Robby's reading has drastically improved during the past few months. While I wouldn't classify him as a bookworm, he is learning that books open up the world to a wealth of information. With a strong preference for non-fiction, he has already exhausted his school's library of every available turtle and reptile book. Although turtles remain his obvious preference, he has expanded (no doubt out of necessity) his reading interests to include sharks and sea life.
A few weeks ago I picked up Robby from school and he began to pepper me with questions about Mrs. Sager's diving experiences. Mrs. Sager is a family friend who taught with my Mom for years. She is also an experienced scuba diver with a wealth of experience and wonderful stories to share. She taught Robby how to snorkel before our trip to Atlantis, and the two often talk about the tropical fish she has seen during her dives.
On this occasion, Robby wasn't interested in general diving information or experiences. Specifically, he wanted to know if she has ever been in a cage surrounded by sharks. (Apparently he read a book about a marine scientist studying sharks.) I passed the question along to my Mom who sees her on a regular basis, and we received a message that she has swum with sharks but was not in a cage. Robby was duly impressed!
This past weekend Robby was surprised with an unexpected gift from Mrs. Sager and her sister. They had compiled a collection of shark's teeth for him, many prehistoric, along with a classification guide. He was excited to see the variety of teeth but became utterly fascinated when he realized that some came from sharks that swam during the time of the dinosaurs. Upon learning that information, there was no doubt that the teeth, along with the chart, were going to be taken to school to show his classmates.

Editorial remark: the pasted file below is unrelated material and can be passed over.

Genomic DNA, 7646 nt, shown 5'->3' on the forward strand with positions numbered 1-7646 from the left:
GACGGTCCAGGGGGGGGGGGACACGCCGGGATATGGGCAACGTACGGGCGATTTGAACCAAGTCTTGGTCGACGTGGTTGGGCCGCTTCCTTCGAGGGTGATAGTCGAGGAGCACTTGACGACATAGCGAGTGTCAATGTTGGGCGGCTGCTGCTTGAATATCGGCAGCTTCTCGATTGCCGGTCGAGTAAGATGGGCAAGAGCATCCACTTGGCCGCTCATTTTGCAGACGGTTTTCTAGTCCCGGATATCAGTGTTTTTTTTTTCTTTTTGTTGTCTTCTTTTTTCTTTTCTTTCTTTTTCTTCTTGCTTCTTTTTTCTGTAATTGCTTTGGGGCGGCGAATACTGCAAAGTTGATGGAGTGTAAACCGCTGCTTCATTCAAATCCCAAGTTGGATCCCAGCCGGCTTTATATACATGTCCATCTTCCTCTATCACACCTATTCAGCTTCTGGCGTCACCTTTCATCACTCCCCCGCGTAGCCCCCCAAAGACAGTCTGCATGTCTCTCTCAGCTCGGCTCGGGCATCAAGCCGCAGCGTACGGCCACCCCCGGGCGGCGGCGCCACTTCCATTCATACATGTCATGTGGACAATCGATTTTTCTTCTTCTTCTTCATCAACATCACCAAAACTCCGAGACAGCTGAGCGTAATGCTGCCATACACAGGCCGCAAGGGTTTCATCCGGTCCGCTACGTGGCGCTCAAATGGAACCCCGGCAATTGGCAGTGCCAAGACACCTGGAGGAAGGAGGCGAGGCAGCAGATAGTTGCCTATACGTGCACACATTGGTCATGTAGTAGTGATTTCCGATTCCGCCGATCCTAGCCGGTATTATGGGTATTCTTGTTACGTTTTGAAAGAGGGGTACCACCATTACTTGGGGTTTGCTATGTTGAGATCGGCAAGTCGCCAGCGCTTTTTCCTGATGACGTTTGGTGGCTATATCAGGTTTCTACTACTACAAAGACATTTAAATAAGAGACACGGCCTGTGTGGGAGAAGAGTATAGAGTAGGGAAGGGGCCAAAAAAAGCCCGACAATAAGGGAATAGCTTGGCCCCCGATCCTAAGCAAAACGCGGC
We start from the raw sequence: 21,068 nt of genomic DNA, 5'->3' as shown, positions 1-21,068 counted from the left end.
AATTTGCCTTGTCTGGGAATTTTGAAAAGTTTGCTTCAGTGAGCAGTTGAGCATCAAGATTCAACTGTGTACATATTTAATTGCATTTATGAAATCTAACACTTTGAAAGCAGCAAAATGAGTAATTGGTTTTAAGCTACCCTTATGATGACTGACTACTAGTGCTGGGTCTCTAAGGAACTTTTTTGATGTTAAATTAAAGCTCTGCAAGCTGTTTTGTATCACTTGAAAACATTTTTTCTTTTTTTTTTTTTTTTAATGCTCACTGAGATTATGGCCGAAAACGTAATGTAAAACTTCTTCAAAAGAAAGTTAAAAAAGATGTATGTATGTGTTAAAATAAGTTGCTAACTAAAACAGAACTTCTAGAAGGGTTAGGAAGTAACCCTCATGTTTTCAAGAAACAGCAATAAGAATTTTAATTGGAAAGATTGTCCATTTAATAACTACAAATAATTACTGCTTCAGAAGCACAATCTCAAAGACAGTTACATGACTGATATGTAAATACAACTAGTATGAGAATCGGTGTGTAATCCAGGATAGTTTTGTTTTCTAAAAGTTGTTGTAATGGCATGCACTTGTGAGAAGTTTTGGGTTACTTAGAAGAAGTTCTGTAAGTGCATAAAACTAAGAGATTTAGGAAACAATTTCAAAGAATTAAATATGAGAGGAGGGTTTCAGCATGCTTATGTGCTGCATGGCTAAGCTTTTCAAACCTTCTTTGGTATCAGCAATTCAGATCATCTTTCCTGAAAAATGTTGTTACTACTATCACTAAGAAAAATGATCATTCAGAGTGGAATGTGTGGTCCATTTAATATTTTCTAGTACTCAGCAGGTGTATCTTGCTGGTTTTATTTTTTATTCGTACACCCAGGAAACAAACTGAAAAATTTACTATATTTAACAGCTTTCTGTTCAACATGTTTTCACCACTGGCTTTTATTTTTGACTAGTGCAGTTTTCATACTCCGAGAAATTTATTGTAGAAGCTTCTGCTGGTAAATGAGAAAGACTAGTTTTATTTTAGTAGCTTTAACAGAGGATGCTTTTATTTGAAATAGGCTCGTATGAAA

Monday morning, Robby triumphantly walked into his school with the little box of shark teeth, and
Of course, my little talker also took the opportunity to tell his teacher all about Mrs. Sager, her diving experiences and especially about her swimming pool. He proudly explained that she was a friend of Nana's (my Mom) and she has a swimming pool. Her pool is just like the pools that they probably have in heaven, except that it is in Pennsylvania. His teacher listened patiently as she swiftly redirected Robby's conversation back to the teeth. Yet again, I made a mental note to be careful what I say in front of Robby because he is bound to remember and repeat it.
Robby offered to research to determine during which period of the dinosaur era the various sharks lived. She agreed that a shark timeline would be a great project and promised to help him research further. Before Robby left for his classroom, his teacher remarked that he always brings in the most interesting items to show his friends. He coyly smiled and said, "Well, that's how I roll."
Robby has been elevated to hero du jour by sharing his rare sharks teeth with his classmates. I understand that he allowed each friend to look at them and that they have been diligently working on the timeline. I also learned that he was vigilant about keeping track of each tooth, carefully putting each back in the little box after it was examined. His new mantra has become, "These teeth were around when the dinosaurs were here. That's a really long time, and I'm not going to lose them on my watch."